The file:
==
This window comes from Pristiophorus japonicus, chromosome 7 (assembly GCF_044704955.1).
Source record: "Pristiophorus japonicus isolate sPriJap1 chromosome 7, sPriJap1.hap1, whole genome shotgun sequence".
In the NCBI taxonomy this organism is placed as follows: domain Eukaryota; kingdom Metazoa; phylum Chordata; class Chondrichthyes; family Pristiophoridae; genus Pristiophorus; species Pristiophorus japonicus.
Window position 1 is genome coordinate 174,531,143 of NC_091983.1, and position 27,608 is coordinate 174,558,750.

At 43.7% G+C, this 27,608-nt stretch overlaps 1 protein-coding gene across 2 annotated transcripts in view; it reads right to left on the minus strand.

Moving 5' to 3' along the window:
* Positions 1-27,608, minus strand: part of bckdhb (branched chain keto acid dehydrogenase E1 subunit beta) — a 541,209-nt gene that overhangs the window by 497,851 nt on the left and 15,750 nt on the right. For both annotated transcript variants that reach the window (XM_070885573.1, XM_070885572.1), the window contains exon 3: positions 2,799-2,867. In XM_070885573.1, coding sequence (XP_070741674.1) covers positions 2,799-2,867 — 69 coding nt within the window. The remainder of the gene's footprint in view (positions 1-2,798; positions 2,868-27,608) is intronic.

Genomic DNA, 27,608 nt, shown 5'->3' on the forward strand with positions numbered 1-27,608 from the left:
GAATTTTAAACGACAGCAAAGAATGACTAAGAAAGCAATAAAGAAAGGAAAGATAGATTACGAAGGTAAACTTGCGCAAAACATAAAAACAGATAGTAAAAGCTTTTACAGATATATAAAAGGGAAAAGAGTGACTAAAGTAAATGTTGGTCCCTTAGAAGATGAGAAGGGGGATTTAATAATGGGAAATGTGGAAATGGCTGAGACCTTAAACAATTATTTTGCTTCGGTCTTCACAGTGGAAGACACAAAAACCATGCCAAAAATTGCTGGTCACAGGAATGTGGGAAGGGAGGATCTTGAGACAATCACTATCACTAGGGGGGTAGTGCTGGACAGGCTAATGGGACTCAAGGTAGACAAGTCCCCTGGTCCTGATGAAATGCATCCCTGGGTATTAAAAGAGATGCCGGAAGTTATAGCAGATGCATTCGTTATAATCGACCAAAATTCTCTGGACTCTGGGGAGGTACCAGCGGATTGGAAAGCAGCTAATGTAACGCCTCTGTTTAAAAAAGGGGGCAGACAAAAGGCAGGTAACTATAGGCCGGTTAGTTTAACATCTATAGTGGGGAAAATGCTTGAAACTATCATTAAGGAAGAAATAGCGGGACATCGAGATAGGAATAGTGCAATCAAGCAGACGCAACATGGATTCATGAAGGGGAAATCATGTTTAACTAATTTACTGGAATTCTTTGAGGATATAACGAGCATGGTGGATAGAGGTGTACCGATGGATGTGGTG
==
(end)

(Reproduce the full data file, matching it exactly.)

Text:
This window comes from Pristiophorus japonicus, chromosome 7 (assembly GCF_044704955.1).
Source record: "Pristiophorus japonicus isolate sPriJap1 chromosome 7, sPriJap1.hap1, whole genome shotgun sequence".
In the NCBI taxonomy this organism is placed as follows: domain Eukaryota; kingdom Metazoa; phylum Chordata; class Chondrichthyes; family Pristiophoridae; genus Pristiophorus; species Pristiophorus japonicus.
Window position 1 is genome coordinate 174,531,143 of NC_091983.1, and position 27,608 is coordinate 174,558,750.

At 43.7% G+C, this 27,608-nt stretch overlaps 1 protein-coding gene across 2 annotated transcripts in view; it reads right to left on the minus strand.

Moving 5' to 3' along the window:
* Positions 1-27,608, minus strand: part of bckdhb (branched chain keto acid dehydrogenase E1 subunit beta) — a 541,209-nt gene that overhangs the window by 497,851 nt on the left and 15,750 nt on the right. For both annotated transcript variants that reach the window (XM_070885573.1, XM_070885572.1), the window contains exon 3: positions 2,799-2,867. In XM_070885573.1, coding sequence (XP_070741674.1) covers positions 2,799-2,867 — 69 coding nt within the window. The remainder of the gene's footprint in view (positions 1-2,798; positions 2,868-27,608) is intronic.

Genomic DNA, 27,608 nt, shown 5'->3' on the forward strand with positions numbered 1-27,608 from the left:
GAATTTTAAACGACAGCAAAGAATGACTAAGAAAGCAATAAAGAAAGGAAAGATAGATTACGAAGGTAAACTTGCGCAAAACATAAAAACAGATAGTAAAAGCTTTTACAGATATATAAAAGGGAAAAGAGTGACTAAAGTAAATGTTGGTCCCTTAGAAGATGAGAAGGGGGATTTAATAATGGGAAATGTGGAAATGGCTGAGACCTTAAACAATTATTTTGCTTCGGTCTTCACAGTGGAAGACACAAAAACCATGCCAAAAATTGCTGGTCACAGGAATGTGGGAAGGGAGGATCTTGAGACAATCACTATCACTAGGGGGGTAGTGCTGGACAGGCTAATGGGACTCAAGGTAGACAAGTCCCCTGGTCCTGATGAAATGCATCCCTGGGTATTAAAAGAGATGCCGGAAGTTATAGCAGATGCATTCGTTATAATCGACCAAAATTCTCTGGACTCTGGGGAGGTACCAGCGGATTGGAAAGCAGCTAATGTAACGCCTCTGTTTAAAAAAGGGGGCAGACAAAAGGCAGGTAACTATAGGCCGGTTAGTTTAACATCTATAGTGGGGAAAATGCTTGAAACTATCATTAAGGAAGAAATAGCGGGACATCGAGATAGGAATAGTGCAATCAAGCAGACGCAACATGGATTCATGAAGGGGAAATCATGTTTAACTAATTTACTGGAATTCTTTGAGGATATAACGAGCATGGTGGATAGAGGTGTACCGATGGATGTGGTG